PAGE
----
Once A.L.Ex was sufficiently prepared for the spotlight, a performer interacted with the chatbot (who was given a robot body) on stage in an improv scenario. Audiences were asked to participate in a Turing test: During some scenes, a human backstage was controlling the robot's responses, while in others, A.L.Ex was doing all the work. Audience members were later asked to guess whether the dialogue was coming from the bot or an actual human. The experiment was repeated in three locations: Stockholm, Sweden; London, England; and Edmonton, Canada.

The result? The bot failed to fool humans and pass the Turing test, but it still garnered a few laughs. For one thing, the system was unable to tell complete stories. “If you want to tell a story, humans tend to have to pick up the arc and carry it through, since the Cyborg rarely brings arguably important characters or plot items back,” one of the improv performers wrote, according to a paper that Mathewson and Mirowski uploaded to the preprint platform arXiv [PDF].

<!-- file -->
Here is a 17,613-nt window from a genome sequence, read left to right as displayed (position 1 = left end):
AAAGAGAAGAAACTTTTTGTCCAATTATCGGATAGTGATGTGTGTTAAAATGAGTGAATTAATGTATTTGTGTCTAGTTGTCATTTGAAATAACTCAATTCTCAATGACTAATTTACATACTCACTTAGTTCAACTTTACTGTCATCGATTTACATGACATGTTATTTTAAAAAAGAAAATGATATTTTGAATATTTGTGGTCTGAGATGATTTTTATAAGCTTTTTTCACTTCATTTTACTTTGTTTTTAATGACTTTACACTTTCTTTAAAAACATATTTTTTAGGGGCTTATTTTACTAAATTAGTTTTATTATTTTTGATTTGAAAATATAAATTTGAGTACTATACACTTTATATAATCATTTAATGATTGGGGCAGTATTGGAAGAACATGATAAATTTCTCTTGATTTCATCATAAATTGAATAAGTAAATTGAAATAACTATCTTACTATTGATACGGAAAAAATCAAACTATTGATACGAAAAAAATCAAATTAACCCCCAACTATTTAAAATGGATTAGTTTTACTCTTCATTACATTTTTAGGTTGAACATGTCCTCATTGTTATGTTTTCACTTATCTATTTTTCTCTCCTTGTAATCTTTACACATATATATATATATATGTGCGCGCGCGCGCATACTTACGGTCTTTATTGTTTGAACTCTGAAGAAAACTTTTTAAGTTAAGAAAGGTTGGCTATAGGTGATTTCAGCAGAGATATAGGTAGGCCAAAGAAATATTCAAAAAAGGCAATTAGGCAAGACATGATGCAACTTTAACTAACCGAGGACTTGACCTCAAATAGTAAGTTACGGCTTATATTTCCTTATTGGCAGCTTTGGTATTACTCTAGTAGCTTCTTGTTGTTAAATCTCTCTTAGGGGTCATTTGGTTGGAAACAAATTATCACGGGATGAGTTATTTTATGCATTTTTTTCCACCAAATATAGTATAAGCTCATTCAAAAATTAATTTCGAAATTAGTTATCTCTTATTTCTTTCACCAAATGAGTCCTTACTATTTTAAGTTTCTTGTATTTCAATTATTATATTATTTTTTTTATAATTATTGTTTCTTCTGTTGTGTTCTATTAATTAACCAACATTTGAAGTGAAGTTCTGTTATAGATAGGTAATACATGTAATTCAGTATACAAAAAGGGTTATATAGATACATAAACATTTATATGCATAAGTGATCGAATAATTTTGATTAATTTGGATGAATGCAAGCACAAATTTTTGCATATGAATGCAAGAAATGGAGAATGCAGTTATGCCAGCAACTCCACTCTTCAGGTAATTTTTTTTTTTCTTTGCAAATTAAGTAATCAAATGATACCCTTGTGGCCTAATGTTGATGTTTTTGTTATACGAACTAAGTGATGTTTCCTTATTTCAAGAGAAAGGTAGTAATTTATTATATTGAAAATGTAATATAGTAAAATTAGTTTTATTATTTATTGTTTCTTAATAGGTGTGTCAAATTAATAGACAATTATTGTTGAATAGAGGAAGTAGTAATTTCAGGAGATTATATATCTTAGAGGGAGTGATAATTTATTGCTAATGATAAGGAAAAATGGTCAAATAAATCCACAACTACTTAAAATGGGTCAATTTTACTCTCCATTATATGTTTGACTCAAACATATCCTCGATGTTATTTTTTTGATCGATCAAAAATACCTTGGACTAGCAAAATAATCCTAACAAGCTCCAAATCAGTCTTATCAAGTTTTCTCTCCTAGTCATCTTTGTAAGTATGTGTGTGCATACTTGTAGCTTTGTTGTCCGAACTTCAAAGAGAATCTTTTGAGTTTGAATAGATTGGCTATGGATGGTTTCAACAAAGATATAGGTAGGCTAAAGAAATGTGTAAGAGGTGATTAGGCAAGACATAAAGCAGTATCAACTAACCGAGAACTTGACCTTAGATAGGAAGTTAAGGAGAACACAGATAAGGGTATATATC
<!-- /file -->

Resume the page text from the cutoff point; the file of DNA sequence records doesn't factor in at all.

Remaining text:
Mirowski told The New York Times that the bot is like a “completely drunk comedian” who is only “accidentally funny” on occasion. Fortunately for comedy lovers, machines probably won’t be taking over the stage anytime soon. “We do not think that machines will replace human actors or comedians,” Mathewson told Inverse. “We aim to build new tools and techniques for human storytellers to share their human experience. This work aims to test the development of a new form of medium.”

[h/t Inverse]